If I crank things up to induce really heavy pearling, I can't sustain that for very long without other issues creeping up. Too much light could produce algae, and too much CO2 will send my Bows to the surface.
So I look at pearling as another one of many things to pay attention to. I don't know how to describe what is the right amount of pearling in my tank, but I know it when I see it. Too little gets my attention, and so does too much.
Curios how others view it?
I don't believe that CO2 and O2 in the water are mutually exclusive. I believe with heightened aeration that high levels of both can be achieved.
I also believe(suspect) that higher lights and CO2 that induce more pearling means that the plants are creating more oxygen. And this can translate to more O2 in the water.
The problem with high/fast CO2 injection is that it necessarily happens before lights go on when the plants have a chance to create oxygen.
If there is little water movement around the plants, the O2 may actually stay "adhered" to the plant leaves and there could be less surface exchange and poor distribution of the O2. IOW, there is more O2 in the tank, but unless there is circulation, it is effectively not released from the plant. So this contributes to "lag" in O2 production. CO2 turns on, O2 begins getting displaced, and O2 may not be available and distributed for another couple hours after lights on.
Since I began using a venturi to inject air to the tank through the night, I have not seen my fish with increased respiration. I can drop the pH 1.5 before lights on and the fish are breathing slowly and relaxed in the morning.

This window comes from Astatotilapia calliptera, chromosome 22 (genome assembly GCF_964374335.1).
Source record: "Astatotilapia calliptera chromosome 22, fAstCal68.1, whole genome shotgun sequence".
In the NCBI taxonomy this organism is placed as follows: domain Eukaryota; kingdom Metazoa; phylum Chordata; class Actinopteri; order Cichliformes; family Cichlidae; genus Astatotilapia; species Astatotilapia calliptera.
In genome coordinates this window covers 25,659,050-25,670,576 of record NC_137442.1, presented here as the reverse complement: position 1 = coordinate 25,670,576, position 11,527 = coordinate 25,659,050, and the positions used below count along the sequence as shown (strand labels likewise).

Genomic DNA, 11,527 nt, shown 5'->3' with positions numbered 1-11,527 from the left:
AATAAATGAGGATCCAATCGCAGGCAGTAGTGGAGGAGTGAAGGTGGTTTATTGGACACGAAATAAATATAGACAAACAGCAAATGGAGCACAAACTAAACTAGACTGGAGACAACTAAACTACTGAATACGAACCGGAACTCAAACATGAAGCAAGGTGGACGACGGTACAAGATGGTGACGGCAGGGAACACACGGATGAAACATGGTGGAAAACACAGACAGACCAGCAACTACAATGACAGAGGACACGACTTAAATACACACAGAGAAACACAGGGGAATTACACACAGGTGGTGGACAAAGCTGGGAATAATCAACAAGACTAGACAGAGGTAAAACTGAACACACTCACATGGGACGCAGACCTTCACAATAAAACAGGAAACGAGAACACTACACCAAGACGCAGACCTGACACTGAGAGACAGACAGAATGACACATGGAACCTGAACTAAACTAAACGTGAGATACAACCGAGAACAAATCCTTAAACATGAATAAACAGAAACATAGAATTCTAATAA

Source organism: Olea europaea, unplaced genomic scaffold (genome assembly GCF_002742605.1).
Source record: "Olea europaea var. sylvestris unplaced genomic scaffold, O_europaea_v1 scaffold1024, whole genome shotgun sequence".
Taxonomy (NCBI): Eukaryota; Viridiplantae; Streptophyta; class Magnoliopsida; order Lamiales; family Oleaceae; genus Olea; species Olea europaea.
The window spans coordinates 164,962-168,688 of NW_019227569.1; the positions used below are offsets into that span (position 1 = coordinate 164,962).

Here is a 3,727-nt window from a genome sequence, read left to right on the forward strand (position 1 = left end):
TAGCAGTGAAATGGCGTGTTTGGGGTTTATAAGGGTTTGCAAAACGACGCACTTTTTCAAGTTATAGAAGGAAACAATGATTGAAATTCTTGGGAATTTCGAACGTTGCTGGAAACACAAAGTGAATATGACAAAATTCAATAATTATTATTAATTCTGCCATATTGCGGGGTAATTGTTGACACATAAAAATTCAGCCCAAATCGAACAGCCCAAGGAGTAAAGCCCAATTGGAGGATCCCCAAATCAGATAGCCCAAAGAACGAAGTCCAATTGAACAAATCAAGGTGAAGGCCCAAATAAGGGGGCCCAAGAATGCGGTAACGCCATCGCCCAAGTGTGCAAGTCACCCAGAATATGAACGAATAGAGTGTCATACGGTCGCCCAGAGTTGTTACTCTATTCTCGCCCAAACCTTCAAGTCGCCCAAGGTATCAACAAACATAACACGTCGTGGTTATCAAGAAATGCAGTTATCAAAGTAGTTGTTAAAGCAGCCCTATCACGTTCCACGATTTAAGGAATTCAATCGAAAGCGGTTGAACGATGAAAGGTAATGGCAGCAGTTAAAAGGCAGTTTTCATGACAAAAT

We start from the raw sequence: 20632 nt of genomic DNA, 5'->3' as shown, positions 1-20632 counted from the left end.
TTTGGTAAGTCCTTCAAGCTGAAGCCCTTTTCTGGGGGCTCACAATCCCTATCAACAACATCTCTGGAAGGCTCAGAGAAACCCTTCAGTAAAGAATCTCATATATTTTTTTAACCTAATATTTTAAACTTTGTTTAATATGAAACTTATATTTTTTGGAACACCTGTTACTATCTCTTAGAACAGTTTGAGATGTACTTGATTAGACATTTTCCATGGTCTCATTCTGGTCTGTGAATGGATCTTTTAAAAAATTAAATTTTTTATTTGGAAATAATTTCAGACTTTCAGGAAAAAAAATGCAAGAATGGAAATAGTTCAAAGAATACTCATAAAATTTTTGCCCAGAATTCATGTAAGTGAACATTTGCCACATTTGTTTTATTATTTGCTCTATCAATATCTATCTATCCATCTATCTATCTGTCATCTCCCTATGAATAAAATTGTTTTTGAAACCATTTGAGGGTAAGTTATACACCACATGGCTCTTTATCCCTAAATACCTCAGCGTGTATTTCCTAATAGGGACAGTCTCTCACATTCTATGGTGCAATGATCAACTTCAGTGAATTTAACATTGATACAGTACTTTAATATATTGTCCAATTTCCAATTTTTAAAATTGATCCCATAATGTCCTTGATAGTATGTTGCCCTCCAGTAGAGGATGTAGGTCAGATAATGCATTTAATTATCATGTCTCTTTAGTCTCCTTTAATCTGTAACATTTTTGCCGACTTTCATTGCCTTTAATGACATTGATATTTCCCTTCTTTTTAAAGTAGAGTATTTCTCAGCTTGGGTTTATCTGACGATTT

Since the plants are taking O2 from the water when lights are off, if high levels of CO2 is causing respiration issues, I believe the real issue is that O2 was already low when CO2 was turned on, and the rapid pH drop only makes it worse. Its my belief that with excessive aeration through the night, that O2 can be in a high state before CO2 turns on and there won't be any respiration issues.
This problem of morning low O2 from plant consumption is going to be even worse the more growth and plant mass there is. High light and CO2 means more growth, but also that the plants are stealing more O2 from the water at night. I don't think the animals should ever be in a situation where they can't breathe, but I also think its possible to overcome that problem AND still inject high levels of Co2.
Ive tried various methods of aeration. HOB and bubble stone seem to be no comparison to a power head w/ venturi that makes the tank look like a snowstorm. The problem with the venturi is that its pretty horrible for a display tank; you're not going to want it running when lights are on.
To summarize, I believe with exceptional aeration it is possible to run more CO2 without any adverse effects on the fish.